“Placing the grafts only in the areas where hair loss is worse puts a patient at later risk for developing an appearance that does not exist in nature,” Dr. Leavitt says.
Adjuncts for optimizing results
Even patients who choose hair transplantation to address hair loss should be on medical therapy to maintain their existing hair. The benefit of this combination approach was demonstrated in a double-blind study that randomized men to treatment with finasteride or placebo for one month before and 48 weeks after undergoing hair transplantation1,” Dr. Leavitt says.
“We do not yet have a way of creating more donor hair, and the areas of hair on the head that are not susceptible to hormone-related loss are limited to sites on the back and sides of the head in men and may be even smaller in women. Therefore, it is important to preserve as much donor hair as possible,” he explains.
Dr. Kash adds, “Adding medical therapy for a patient who has had surgical treatment for hair loss is part of a good long-term plan. Many patients who have surgery are just in their 20s or 30s and may continue to seek treatment into their 70s. Maintaining donor hairs is important to give these patients an optimal result over time.”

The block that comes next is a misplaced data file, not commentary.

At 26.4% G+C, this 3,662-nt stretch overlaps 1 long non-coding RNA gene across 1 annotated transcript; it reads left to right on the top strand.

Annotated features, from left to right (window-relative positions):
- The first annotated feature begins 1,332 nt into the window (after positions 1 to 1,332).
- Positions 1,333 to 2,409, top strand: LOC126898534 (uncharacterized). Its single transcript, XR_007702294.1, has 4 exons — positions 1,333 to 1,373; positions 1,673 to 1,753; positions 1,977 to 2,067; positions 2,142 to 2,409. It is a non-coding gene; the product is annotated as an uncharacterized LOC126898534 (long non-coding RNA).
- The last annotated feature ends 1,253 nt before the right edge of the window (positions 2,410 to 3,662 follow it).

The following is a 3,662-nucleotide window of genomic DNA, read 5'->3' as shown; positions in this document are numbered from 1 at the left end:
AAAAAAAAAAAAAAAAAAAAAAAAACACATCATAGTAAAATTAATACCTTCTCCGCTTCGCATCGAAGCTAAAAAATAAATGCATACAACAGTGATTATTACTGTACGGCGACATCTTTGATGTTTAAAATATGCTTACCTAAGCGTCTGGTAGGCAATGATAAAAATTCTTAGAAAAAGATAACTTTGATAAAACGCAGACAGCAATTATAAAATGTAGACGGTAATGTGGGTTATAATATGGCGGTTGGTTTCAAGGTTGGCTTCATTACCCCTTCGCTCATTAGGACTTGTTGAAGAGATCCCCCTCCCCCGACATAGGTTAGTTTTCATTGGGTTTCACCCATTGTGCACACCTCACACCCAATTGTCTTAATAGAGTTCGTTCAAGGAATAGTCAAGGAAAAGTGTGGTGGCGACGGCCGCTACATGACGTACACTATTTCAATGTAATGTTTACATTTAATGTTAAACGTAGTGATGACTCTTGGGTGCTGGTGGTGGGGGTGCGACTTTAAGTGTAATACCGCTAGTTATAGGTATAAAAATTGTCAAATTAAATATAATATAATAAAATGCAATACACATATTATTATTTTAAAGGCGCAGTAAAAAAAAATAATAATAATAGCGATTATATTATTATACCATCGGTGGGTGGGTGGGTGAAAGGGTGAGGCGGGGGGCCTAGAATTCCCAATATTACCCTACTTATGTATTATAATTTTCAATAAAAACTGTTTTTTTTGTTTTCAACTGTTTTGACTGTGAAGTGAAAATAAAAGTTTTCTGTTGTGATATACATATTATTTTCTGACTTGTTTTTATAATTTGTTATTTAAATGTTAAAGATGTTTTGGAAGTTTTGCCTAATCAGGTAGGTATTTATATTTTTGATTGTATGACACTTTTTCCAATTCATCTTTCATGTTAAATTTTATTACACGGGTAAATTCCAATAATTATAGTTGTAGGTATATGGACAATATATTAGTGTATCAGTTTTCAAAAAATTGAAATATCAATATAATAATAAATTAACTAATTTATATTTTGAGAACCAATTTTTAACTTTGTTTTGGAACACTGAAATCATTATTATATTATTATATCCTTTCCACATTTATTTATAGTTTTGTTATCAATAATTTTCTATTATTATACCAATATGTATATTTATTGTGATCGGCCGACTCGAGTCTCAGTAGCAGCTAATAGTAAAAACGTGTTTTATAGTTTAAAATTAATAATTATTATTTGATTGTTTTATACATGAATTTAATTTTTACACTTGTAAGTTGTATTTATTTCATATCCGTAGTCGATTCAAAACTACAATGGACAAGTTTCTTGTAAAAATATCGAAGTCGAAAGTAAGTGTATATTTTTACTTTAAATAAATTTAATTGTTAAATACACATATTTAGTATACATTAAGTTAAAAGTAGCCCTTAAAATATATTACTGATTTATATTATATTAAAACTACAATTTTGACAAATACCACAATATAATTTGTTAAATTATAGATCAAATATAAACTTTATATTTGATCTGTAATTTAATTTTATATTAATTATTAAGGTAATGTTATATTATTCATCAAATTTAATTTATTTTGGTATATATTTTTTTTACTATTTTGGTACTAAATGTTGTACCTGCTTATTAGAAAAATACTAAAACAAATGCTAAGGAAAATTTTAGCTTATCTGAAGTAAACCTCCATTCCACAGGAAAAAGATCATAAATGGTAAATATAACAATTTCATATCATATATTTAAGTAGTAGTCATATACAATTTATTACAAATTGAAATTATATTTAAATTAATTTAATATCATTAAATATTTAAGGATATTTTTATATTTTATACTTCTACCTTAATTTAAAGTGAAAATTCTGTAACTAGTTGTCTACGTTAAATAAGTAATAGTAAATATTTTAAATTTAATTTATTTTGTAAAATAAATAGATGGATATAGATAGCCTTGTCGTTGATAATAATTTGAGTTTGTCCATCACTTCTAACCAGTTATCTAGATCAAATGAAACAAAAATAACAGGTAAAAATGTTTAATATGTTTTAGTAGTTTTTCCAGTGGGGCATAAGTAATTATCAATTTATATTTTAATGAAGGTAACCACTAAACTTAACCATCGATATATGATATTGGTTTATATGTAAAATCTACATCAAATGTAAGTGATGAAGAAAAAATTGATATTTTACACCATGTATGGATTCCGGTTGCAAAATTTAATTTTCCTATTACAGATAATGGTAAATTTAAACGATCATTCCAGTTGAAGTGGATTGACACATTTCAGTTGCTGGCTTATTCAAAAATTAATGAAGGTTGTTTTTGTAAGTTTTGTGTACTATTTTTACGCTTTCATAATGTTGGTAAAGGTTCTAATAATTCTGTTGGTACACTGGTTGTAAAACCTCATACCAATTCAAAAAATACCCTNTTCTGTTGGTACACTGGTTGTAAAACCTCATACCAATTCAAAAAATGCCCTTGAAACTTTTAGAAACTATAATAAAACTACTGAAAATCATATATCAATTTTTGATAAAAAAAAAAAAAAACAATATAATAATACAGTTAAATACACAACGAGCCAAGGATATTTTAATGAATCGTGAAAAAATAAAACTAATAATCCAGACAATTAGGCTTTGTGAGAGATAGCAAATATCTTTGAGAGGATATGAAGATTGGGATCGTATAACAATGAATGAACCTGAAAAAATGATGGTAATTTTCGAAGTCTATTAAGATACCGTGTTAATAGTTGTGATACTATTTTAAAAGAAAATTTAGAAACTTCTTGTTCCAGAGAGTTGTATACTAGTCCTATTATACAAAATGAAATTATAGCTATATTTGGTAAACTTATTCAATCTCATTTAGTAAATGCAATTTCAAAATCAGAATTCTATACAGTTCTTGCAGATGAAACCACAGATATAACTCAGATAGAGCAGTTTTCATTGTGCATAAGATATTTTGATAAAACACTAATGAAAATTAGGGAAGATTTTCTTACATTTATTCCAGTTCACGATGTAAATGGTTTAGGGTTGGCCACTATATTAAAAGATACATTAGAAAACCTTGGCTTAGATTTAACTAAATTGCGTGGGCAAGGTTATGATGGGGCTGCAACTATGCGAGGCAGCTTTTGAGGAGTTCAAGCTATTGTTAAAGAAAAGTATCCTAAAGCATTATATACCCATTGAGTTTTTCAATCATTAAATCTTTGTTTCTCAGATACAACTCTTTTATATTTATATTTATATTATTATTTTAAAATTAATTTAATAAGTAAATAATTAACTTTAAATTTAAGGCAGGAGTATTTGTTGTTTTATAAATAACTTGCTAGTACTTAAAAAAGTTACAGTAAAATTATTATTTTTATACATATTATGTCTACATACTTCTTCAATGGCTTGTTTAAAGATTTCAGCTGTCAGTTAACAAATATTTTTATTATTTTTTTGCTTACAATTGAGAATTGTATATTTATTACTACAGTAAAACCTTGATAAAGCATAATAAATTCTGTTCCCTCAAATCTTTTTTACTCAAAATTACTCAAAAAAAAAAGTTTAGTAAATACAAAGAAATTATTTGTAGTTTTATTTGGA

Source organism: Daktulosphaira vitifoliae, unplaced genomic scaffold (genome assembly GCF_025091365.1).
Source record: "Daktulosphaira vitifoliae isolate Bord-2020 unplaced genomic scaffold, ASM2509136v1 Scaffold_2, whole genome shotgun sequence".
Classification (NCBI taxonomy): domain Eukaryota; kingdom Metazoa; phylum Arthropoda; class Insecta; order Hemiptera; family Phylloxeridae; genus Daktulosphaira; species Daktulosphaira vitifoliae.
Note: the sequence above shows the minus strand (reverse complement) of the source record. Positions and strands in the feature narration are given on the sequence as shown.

Aside from incorporating medical therapy, hair transplantation surgery may be combined with other modalities to achieve the best outcomes, Dr. Kash says.
Platelet rich plasma (PRP) injection is one option. Delivered at the recipient site prior to placing the grafts, PRP has potential benefits for promoting graft survival and accelerating healing.
“In the future, exosome therapy, which is an emerging injectable treatment being investigated for its potential to promote hair restoration and prevent hair loss, might also be combined with hair transplantation,” Dr. Kash says.
Scalp micropigmentation is another technique that could be used in patients having hair transplantation. This procedure involves the application of permanent ink to the scalp using microfine needles.